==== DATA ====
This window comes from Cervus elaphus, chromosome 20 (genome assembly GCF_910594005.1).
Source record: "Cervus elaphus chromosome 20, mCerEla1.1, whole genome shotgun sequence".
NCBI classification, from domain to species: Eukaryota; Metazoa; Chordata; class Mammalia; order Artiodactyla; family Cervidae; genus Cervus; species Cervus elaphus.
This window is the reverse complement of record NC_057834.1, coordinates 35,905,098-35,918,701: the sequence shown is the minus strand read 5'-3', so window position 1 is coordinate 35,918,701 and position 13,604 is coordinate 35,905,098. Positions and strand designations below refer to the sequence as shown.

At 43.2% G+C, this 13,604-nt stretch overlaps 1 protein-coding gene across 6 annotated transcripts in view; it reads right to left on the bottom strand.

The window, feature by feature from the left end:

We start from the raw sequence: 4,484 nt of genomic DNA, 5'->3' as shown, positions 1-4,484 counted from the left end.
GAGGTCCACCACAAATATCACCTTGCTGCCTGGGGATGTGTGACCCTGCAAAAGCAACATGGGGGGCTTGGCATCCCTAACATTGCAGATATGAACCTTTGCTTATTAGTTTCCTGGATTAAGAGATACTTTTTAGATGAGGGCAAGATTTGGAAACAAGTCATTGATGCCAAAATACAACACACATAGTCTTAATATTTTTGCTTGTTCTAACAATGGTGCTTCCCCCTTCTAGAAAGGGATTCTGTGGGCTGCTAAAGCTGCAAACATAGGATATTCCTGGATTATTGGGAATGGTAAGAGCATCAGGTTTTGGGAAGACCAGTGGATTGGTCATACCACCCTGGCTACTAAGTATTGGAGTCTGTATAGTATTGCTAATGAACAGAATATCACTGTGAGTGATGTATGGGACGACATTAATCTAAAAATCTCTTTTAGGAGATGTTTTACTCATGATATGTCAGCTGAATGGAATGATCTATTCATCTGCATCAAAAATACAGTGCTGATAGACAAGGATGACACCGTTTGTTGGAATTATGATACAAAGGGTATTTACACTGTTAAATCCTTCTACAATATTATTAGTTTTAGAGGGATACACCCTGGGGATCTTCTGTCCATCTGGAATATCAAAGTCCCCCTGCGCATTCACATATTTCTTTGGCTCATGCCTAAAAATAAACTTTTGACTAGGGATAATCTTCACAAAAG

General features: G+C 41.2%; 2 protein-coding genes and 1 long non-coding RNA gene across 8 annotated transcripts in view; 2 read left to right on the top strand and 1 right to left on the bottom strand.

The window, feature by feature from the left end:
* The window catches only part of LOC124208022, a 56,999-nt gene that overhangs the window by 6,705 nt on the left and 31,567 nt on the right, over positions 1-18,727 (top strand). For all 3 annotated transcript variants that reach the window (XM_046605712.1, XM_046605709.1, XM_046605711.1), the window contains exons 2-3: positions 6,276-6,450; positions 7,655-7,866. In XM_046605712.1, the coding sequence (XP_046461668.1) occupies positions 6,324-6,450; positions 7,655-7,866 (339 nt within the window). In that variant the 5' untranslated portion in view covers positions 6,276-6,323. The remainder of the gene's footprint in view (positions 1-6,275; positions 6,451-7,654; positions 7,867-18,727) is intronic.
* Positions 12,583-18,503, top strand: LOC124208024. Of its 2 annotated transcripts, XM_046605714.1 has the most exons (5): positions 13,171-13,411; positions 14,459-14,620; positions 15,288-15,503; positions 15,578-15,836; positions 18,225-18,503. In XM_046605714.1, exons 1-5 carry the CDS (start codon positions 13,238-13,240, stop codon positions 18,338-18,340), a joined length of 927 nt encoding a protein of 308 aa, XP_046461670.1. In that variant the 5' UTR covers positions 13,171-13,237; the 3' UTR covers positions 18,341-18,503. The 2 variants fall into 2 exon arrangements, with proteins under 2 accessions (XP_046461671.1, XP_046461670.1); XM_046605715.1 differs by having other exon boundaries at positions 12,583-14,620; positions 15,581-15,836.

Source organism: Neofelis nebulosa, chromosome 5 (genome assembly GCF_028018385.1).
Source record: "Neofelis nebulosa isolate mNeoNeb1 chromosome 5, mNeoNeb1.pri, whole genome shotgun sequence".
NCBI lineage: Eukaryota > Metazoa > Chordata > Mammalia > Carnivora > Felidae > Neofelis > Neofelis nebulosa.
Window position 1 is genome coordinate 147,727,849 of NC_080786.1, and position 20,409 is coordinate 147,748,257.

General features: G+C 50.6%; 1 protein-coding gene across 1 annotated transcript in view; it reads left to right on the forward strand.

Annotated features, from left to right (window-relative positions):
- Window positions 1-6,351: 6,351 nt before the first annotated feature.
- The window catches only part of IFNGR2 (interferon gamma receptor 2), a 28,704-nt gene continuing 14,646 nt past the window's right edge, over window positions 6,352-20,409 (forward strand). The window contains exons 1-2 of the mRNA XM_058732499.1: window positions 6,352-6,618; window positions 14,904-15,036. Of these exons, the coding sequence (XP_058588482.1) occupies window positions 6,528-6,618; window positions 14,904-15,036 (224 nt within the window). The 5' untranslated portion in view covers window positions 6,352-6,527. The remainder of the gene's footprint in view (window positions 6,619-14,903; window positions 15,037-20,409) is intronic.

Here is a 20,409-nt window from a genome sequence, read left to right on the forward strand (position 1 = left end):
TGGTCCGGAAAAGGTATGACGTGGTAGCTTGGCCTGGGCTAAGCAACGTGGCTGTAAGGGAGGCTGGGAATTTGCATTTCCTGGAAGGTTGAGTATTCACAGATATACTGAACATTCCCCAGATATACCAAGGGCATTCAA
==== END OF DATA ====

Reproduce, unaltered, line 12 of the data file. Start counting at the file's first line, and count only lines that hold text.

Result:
* Positions 12,583-18,503, top strand: LOC124208024. Of its 2 annotated transcripts, XM_046605714.1 has the most exons (5): positions 13,171-13,411; positions 14,459-14,620; positions 15,288-15,503; positions 15,578-15,836; positions 18,225-18,503. In XM_046605714.1, exons 1-5 carry the CDS (start codon positions 13,238-13,240, stop codon positions 18,338-18,340), a joined length of 927 nt encoding a protein of 308 aa, XP_046461670.1. In that variant the 5' UTR covers positions 13,171-13,237; the 3' UTR covers positions 18,341-18,503. The 2 variants fall into 2 exon arrangements, with proteins under 2 accessions (XP_046461671.1, XP_046461670.1); XM_046605715.1 differs by having other exon boundaries at positions 12,583-14,620; positions 15,581-15,836.